With that background out of the way, I am decidedly in favor of the Hawks continuing to win games, even if that decreases the chances of the team retaining its first round pick. If you assume counter-factually that the Hawks would have lost the last four games instead of winning them, they would have a 13.75% chance of winning the lottery, whereas right now they have a 4.3% chance of winning it. Thus, their winning streak has cut their chance of winning the lottery significantly, but keep in mind that their chances of winning the lottery were very small to begin with, even if they kept losing and finished with the third-worst record in the NBA. The NBA structures the lottery odds in such a way that the incentives to tank a season are not that great. Also, with four additional losses, the Hawks still would only be 1.5 games worse than Milwaukee or Charlotte, so their margin for error in retaining the 13.75% chance would be minimal.

More importantly, the Hawks are currently at a stage of rebuilding in which they don't really need more young players. I'd be an idiot to say that they couldn't use Greg Oden or Kevin Durant (although the latter would force them to deal Marvin Williams or Josh Childress at a cut rate, not that this would be a terrible problem to have, given Durant's talent). That said, the rest of the players in the Draft are good, but not so wonderful that they would change the Hawks' fortunes significantly. This is all about Oden and Durant and the Hawks' shot at either of them goes from long to longer by virtue of the recent winning streak.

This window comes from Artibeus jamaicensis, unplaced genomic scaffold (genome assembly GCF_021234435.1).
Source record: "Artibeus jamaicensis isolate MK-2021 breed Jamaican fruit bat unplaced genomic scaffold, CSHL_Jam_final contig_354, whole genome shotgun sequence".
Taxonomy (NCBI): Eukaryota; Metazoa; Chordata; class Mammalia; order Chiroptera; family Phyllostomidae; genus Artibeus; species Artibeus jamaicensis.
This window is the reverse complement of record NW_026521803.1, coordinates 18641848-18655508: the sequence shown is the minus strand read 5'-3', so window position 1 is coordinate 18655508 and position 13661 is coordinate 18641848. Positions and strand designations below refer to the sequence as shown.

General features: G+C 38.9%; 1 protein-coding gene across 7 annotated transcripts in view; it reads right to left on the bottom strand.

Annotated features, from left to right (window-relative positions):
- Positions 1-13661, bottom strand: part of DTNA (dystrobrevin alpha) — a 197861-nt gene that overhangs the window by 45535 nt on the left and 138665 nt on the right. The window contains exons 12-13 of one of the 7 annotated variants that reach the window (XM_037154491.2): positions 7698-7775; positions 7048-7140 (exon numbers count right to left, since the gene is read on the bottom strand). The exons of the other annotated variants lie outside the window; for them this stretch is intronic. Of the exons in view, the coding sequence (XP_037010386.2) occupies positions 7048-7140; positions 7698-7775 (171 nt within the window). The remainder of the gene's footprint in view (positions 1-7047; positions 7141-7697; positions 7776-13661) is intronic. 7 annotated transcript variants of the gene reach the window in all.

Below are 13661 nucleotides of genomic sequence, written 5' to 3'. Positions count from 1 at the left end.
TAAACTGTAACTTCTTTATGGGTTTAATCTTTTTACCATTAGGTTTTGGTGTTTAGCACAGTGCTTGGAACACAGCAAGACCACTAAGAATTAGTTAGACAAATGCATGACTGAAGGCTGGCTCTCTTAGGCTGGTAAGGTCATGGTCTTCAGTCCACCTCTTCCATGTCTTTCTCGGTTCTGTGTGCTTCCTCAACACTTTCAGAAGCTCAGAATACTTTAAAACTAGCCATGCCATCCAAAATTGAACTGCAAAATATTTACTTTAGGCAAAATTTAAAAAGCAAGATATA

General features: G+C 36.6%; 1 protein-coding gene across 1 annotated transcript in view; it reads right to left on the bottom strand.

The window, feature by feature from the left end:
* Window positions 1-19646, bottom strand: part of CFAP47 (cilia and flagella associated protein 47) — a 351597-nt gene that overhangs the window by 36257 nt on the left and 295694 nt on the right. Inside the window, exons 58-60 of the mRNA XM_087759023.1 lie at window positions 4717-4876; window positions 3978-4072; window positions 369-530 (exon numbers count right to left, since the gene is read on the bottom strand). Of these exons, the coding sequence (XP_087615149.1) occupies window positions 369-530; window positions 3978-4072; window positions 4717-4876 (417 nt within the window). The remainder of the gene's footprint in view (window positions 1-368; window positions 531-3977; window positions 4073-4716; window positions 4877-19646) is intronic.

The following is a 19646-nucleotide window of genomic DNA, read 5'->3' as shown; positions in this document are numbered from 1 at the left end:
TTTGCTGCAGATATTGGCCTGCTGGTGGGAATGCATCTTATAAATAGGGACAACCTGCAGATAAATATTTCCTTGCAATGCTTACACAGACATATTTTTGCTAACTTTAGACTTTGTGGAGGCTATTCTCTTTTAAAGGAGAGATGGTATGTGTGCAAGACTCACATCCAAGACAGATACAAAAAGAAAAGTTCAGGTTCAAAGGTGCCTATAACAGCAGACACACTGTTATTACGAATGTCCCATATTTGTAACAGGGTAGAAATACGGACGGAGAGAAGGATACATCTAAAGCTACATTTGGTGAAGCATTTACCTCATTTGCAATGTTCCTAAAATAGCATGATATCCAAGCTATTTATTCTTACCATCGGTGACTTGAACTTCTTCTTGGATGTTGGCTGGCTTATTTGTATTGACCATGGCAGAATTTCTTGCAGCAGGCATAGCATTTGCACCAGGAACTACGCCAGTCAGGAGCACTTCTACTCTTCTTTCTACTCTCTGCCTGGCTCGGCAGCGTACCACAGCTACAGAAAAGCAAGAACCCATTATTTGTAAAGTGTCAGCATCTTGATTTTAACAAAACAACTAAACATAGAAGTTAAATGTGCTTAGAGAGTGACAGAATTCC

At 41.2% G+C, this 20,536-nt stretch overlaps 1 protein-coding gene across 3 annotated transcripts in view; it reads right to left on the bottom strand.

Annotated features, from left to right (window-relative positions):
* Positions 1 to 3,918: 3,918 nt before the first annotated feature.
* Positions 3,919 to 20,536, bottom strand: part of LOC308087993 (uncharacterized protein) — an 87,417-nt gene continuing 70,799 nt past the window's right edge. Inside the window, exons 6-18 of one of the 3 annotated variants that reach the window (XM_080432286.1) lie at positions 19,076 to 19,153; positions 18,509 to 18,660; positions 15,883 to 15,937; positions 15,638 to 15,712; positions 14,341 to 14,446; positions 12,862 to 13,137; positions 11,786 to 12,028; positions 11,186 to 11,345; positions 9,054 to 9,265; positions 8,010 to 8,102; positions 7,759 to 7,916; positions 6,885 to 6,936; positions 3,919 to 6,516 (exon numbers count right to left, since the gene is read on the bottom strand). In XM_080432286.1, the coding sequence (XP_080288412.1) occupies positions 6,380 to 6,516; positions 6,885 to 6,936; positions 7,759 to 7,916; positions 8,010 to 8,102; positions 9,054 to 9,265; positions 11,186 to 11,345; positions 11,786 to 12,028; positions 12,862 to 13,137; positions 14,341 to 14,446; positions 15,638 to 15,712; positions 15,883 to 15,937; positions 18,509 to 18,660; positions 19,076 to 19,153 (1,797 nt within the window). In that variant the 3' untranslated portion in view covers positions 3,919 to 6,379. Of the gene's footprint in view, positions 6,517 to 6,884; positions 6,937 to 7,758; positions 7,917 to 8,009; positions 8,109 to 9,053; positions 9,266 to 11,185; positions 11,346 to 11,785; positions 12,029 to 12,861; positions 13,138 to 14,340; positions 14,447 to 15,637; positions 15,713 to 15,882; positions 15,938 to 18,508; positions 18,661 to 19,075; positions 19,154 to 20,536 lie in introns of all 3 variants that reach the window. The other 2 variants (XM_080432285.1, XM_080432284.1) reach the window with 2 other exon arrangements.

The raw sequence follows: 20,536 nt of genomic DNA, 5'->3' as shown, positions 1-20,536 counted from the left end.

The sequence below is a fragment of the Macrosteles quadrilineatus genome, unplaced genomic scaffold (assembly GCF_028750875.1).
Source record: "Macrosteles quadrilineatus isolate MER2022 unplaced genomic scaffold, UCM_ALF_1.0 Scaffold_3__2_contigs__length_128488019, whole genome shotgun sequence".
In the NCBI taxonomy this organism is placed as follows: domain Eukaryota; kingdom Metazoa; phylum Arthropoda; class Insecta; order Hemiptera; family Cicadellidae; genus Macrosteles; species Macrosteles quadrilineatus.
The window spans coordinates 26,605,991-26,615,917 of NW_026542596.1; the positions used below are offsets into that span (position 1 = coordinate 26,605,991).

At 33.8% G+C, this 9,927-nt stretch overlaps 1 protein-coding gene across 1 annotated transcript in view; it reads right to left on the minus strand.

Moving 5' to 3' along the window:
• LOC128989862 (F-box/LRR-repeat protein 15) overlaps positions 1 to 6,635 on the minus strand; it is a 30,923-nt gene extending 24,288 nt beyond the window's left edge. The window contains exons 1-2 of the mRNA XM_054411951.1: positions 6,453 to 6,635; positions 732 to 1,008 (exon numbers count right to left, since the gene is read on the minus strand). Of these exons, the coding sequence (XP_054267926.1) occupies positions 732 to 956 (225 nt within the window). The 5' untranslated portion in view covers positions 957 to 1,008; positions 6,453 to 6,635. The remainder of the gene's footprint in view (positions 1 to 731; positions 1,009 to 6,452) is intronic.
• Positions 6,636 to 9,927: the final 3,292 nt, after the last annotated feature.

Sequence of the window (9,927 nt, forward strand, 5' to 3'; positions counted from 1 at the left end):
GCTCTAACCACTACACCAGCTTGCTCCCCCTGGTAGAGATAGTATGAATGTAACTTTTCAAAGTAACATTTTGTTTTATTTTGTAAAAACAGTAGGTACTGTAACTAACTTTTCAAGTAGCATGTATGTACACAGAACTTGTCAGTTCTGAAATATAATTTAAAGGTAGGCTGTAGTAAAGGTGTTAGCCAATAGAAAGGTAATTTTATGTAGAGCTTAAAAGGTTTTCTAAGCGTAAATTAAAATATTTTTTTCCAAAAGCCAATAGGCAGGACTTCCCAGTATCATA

Set against that marginal change in the odds is the fact that the Hawks' young players need to learn how to win. The young nucleus of Josh Smith, Joe Johnson, Zaza Pachulia, Marvin Williams, and Josh Childress needs to develop confidence. Johnson's calf injury has turned out to be a blessing because the other young players are forced into greater roles with Johnson out and they're learning that they are capable of filling those roles quite well. This is a significant development for the team. With the teams in front of them all in various stages of free fall, a playoff bid isn't out of the question and that would be a major development for these players and this franchise. It's been so long since the Hawks were on top of the sports radar in this town for anything good. A strong finish to the season would change that. A strong finish would also make the team more attractive to players on other teams in the NBA, so the Hawks wouldn't have to overpay dramatically to acquire future Joe Johnsons. The team needs 1-2 established players more than it needs talented 19-year olds.